Not be implemented for up to 3 years,

or

Require another fee to be paid.

So - for the extra 20% on the current GAD of 3000 pa (yes £600) - my SIPP is just a top-up to the OAP - I can see another £500 going out of the fund for the recalculation fee.

Thank you - Treasury and Ministers

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Gergiev

Nov 13, 2012 at 18:24

My SIPP is my money so why can't I manage it as I wish? HMG is afraid that having carefully assembled it over forty years I'm going to suddenly go crazy and spend it all on some high-living spree and then come back and ask them to support me. But it is HMG which has been spending our money on a crazy spree for the past fifteen years not me, so why are they fit to judge my spending habits? Annuities are now so poor (thanks to the above disaster courtesy of HMG), that I would be lucky to get back the value of my original investment if I took one out. Drawdown is the only way and HMG should let me spend and invest my money as I see fit and get out of my face.

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Archie Winterhill

Nov 13, 2012 at 18:41

Is the Gov Actuaries Dept "fit for purpose ?" - they have little touch with reality and practical issues.They seem to be a part of the treasury/inland revenue team..Perhaps they are ?.Who is their supreme commander ?

I ask because in the ' 90 's I was chairman of a Middle sized corporate pension scheme. The Inland Revenue with the backing of the GAD assessed that the Company scheme was 30% overfunded.The GAD assumptions for growth and annual return were around 9.5 % compound. We determined to close the scheme and the costs of buying out our liabilities to pensioners on the market through L&G ,Prudential etc were 12 % more than the funds available .

? Do we need a non political independent body to sort out pensions.

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sgjhaghsdg

Nov 13, 2012 at 18:52

According to AJ Bell, the GAD chappies decided that the 20% GAD boost had to go as their models showed that pots could be depleted, Sadly these models missed out the mandatory three year reviews.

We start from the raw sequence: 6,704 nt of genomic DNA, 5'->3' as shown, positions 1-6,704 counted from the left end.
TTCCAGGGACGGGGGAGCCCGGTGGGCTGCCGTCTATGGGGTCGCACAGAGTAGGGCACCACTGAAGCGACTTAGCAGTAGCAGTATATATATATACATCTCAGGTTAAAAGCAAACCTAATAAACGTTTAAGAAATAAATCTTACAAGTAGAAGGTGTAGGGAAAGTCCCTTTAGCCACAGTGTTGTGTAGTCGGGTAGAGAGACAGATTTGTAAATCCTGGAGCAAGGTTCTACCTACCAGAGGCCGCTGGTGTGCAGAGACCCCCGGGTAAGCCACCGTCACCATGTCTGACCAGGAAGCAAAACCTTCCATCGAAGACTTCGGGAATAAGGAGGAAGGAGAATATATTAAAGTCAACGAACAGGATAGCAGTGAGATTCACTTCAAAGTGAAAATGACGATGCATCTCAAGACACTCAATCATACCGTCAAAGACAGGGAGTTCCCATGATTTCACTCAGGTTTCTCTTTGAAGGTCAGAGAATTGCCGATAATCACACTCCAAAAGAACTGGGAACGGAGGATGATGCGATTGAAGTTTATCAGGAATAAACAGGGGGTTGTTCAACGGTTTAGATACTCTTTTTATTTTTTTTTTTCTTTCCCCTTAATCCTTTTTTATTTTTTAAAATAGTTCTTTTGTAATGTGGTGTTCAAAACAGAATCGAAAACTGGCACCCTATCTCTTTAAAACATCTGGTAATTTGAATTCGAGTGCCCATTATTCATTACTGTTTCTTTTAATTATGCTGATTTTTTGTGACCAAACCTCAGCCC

Oops!

In private companies, such a schoolboy error would have seen you out on your ear. I'm betting they are still there and still accumulating uber-generous final salary pensions.

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hooligan

Nov 13, 2012 at 19:00

bravo archie..well done..i hope your get xmas cards from eveyone of those who benefited from your foresight..by GAD standards that wont be from the actuaries at L&G, which I think answers the second part of your question!

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Anonymous 1 needed this 'off the record'

Nov 13, 2012 at 19:03

Certainly they are fit for purpose.

The thing is what is the purpose in the government setting up such 'bodies'

If it is to properly manage the facilities that would be expected from their title - then, like the FSA (immune to prosecution for the effect of their actions, and/or inaction), probably not.

If it is to make it look like the government is doing it's job, and to stop MP's and Ministers having to accept responsibility - then probably NO

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Anonymous 1 needed this 'off the record'

Nov 13, 2012 at 19:06

Or maybe I meant YES

Or maybe ..

Do I have to make a decision during my tenure?

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Pat Stubbs

Nov 13, 2012 at 19:52

I feel totally betrayed, having spent my working life scrimping to accumulate my pension, that I am now at the age of 62 STILL unable to retire as my pension is so inadequate due to the ridiculous withdrawal restrictions. How dare the government dictate to me how much I can withdraw. They are merely concerned that if I deplete my pot I may have to rely on benefits which are clearly needed for those of the population who have been too irresponsible to save anything at all. Why did I bother?

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Gatser

Nov 13, 2012 at 20:19

Encouraging feedback on here!

Just wish more folks would shout up like this and make change happen for us all.

I am inspired to got to WRITETOTHEM.com tonight and let my MP have my thoughts on this...and ask that he keeps the pressure on for change

It cannot do any harm can it?

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sgjhaghsdg

Nov 13, 2012 at 20:21

Agreed 100%. WRITE TO YOUR MP! Be as reasonable as you want or as angry as you want, just FILL their mailbags.

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forthie

Nov 14, 2012 at 00:54